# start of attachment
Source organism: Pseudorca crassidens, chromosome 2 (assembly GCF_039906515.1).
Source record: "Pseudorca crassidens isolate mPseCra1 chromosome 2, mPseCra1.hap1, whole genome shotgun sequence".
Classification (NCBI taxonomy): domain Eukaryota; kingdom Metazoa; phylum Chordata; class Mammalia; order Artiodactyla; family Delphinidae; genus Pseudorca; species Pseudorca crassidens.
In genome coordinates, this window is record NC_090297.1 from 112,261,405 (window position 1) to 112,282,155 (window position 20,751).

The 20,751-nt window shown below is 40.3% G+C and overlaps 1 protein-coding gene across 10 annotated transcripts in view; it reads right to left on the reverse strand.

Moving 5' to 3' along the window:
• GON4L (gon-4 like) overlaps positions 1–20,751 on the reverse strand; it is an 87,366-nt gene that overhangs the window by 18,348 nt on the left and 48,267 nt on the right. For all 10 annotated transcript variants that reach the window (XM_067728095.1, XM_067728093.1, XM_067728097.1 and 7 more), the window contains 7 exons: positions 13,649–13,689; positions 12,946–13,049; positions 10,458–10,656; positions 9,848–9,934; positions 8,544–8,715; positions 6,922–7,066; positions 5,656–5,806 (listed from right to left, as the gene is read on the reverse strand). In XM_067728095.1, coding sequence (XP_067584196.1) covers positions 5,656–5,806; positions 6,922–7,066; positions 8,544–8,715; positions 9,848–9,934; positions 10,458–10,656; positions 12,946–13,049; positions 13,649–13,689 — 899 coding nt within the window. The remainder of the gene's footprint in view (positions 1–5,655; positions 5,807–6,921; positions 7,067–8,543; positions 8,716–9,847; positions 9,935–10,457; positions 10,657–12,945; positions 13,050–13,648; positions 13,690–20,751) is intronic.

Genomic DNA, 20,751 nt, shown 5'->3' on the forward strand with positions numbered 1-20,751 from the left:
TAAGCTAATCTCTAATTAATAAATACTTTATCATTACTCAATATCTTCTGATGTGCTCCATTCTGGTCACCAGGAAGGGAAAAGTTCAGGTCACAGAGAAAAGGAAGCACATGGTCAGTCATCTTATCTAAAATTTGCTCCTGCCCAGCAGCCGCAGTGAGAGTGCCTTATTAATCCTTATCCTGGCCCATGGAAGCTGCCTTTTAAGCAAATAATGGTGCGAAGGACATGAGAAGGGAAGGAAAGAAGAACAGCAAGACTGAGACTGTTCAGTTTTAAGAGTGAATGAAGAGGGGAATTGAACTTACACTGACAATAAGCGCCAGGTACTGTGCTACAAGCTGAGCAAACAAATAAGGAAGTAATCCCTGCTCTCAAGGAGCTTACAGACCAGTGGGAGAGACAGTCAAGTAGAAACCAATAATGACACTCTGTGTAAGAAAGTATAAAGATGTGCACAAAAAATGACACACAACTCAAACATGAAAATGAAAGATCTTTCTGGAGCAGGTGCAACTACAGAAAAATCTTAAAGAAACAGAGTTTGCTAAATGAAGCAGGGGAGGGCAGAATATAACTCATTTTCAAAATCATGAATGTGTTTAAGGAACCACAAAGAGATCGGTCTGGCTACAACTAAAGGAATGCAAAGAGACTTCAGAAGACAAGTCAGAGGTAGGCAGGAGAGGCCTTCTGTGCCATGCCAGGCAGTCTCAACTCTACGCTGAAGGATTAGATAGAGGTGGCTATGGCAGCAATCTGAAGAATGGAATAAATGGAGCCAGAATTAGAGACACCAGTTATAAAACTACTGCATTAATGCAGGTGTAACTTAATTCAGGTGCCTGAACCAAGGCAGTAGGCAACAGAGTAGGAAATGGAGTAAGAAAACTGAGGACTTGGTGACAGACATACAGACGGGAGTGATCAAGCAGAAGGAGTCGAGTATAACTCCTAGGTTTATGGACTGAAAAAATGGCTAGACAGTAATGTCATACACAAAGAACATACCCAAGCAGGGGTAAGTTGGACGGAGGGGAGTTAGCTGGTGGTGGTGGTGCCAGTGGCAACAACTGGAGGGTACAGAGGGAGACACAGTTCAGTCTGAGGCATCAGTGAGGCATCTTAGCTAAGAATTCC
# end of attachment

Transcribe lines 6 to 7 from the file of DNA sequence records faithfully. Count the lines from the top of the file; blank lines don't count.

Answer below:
Moving 5' to 3' along the window:
• GON4L (gon-4 like) overlaps positions 1–20,751 on the reverse strand; it is an 87,366-nt gene that overhangs the window by 18,348 nt on the left and 48,267 nt on the right. For all 10 annotated transcript variants that reach the window (XM_067728095.1, XM_067728093.1, XM_067728097.1 and 7 more), the window contains 7 exons: positions 13,649–13,689; positions 12,946–13,049; positions 10,458–10,656; positions 9,848–9,934; positions 8,544–8,715; positions 6,922–7,066; positions 5,656–5,806 (listed from right to left, as the gene is read on the reverse strand). In XM_067728095.1, coding sequence (XP_067584196.1) covers positions 5,656–5,806; positions 6,922–7,066; positions 8,544–8,715; positions 9,848–9,934; positions 10,458–10,656; positions 12,946–13,049; positions 13,649–13,689 — 899 coding nt within the window. The remainder of the gene's footprint in view (positions 1–5,655; positions 5,807–6,921; positions 7,067–8,543; positions 8,716–9,847; positions 9,935–10,457; positions 10,657–12,945; positions 13,050–13,648; positions 13,690–20,751) is intronic.